Reverting to Tamworth Road days, whilst I did not make much impression on the School Staff, I did have one very beneficial asset. Coming from a poor background, our family could not afford to use the sweet coupon allocation – rationing was still in force for some items. Others in the class could afford to buy sweets but did not have the relevant ration coupons. Consequently, I lodged my spare coupons with the sweet shop on the opposite corner of the road and went 50/50 with those who had spare cash.  I also recall that in order to have the school lunches, we had to pay, on a Monday, for the whole week - I think it was 9d a day. I, somehow, managed to pay for Tuesday to Friday leaving me with Monday's lunch money to spend at the chip shop which was situated further up Tamworth Road towards West Croydon Station.

    Whether it was the move away from the Tamworth Road building, which I found very dark and depressive, to the more open area at Shirley Hills, or my growing up (slightly), I seemed to take more interest in school work. It helped that my younger brother, who was, and still is today, considerably cleverer than I, won a scholarship to Selhurst Grammar School and, suddenly, I had someone to look up to and to compete with at home. I still did not shine at any subject in particular; even music started to lose its appeal once we delved deeper into its theory. Part of the reason for this could have been that to get to the new premises required three separate buses or, as my parents would prefer, a long and arduous bicycle ride which left me exhausted by the time I had made the long climb up from Ashburton Park - mind you, going home was a breeze, except for those days I had to balance the euphonium, in its very heavy case, on the handlebars and the final short sharp pull up Portland Road in South Norwood.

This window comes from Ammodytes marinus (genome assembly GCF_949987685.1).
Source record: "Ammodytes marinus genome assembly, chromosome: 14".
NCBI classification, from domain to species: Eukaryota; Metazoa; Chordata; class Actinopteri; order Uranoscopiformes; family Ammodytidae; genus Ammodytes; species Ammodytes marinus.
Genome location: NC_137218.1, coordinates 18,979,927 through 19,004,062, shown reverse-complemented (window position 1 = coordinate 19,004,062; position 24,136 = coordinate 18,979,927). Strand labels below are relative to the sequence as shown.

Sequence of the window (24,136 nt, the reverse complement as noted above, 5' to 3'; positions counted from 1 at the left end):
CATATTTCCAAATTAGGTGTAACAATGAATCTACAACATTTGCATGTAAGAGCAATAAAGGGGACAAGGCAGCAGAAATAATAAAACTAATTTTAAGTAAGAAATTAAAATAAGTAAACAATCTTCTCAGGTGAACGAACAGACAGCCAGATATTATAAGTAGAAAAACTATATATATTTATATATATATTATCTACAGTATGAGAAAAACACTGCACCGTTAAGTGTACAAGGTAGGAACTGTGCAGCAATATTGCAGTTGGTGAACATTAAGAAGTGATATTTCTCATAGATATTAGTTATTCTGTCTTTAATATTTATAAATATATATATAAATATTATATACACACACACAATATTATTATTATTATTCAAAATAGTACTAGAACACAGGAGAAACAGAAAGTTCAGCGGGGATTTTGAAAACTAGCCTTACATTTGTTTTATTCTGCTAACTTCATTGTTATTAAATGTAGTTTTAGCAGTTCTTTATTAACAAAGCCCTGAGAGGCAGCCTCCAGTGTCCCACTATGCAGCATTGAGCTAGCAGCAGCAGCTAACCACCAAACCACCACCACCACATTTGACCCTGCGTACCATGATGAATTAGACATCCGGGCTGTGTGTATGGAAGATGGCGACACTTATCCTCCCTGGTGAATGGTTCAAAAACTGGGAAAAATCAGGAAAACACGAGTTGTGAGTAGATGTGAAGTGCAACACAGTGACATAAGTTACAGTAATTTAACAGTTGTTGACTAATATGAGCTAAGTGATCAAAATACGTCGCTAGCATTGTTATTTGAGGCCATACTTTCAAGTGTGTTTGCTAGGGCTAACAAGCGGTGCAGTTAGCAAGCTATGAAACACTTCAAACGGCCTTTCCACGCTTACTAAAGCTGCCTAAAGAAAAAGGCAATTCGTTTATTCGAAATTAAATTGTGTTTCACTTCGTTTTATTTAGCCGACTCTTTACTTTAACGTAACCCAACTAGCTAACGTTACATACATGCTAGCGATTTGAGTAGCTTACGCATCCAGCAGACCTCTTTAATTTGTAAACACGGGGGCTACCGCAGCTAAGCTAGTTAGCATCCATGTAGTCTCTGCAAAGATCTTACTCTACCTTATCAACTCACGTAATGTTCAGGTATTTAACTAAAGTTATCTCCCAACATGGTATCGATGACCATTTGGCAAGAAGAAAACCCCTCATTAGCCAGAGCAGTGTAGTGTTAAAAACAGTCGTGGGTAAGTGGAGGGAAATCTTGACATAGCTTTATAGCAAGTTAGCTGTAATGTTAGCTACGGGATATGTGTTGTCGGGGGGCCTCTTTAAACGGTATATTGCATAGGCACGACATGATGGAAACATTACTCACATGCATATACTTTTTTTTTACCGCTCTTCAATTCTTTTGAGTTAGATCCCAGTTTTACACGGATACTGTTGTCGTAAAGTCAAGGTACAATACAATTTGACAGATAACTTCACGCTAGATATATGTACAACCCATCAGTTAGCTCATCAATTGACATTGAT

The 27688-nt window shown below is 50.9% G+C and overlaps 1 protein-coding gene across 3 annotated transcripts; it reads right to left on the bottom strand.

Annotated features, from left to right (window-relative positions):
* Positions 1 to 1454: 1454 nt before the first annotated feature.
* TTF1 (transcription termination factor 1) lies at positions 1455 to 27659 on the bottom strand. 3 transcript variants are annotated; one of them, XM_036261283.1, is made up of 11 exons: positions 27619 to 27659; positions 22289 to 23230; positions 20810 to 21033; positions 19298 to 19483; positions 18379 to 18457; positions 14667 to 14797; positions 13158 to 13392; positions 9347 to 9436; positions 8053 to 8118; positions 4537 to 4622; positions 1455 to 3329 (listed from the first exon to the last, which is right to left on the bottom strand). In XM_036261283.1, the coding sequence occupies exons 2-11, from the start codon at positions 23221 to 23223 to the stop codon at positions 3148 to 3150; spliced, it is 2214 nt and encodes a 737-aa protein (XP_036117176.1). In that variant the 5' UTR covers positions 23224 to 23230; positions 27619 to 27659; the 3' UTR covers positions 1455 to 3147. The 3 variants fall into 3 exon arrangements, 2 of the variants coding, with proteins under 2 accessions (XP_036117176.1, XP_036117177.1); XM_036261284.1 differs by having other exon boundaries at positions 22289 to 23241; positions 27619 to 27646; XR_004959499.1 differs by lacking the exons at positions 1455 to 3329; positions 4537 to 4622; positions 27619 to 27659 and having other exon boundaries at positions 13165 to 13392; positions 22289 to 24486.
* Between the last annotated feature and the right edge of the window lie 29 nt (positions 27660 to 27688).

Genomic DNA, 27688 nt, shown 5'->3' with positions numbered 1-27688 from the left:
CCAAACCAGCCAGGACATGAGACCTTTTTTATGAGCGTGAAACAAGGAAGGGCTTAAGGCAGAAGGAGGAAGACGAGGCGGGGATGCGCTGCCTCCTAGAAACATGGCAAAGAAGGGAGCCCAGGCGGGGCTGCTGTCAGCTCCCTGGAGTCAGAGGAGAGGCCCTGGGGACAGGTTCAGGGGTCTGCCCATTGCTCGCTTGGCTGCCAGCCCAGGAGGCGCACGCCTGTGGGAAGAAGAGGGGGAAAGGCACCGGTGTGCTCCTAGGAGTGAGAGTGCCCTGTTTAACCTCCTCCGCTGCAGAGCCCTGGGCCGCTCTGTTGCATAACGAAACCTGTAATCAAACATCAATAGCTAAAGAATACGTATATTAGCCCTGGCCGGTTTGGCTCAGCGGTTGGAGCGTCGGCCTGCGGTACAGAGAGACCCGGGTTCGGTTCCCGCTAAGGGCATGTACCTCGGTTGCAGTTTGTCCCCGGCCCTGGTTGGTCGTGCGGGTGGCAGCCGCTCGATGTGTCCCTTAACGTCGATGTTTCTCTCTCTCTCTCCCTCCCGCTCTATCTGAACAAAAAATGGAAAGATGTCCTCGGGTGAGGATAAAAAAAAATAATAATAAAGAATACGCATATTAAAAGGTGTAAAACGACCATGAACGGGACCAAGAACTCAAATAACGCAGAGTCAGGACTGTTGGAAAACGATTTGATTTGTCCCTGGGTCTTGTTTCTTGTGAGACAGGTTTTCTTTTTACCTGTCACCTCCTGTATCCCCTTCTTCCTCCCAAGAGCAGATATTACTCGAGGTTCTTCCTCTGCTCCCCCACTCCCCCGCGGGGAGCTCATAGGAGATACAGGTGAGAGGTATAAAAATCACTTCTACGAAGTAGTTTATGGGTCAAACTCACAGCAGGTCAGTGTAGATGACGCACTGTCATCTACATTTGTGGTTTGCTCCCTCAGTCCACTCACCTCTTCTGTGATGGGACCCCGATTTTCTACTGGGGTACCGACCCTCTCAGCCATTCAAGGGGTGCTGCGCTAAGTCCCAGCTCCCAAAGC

In those days, severe misdemeanors were still punished at school by "six of the best", a fate that I experienced on two occasions. The first for making some sort of stupid remark to Mr. Rees during a Latin lesson, a subject I could not stand. And the second for climbing out of a window in one of the wings of the Shirley Hills building to retrieve a ball that had been hit onto a lower roof from the playground. I may have been the last one to be chosen when the other pupils selected sides for playground games but I was always first when it came to doing something daring! On other visits to Mr. "Joe" Lowe's office, I, fortunately, came away merely with severe reprimands.

    Despite seeming not to shine at any particular subject, the best efforts of the various members of staff obviously paid off as in 1956 I left the school with a motley group of O-Levels (English Language, Mathematics, Music, Geography and Biology) which, at the time, enabled me to get a job with the North British and Mercantile Insurance Company in their Pensions Department.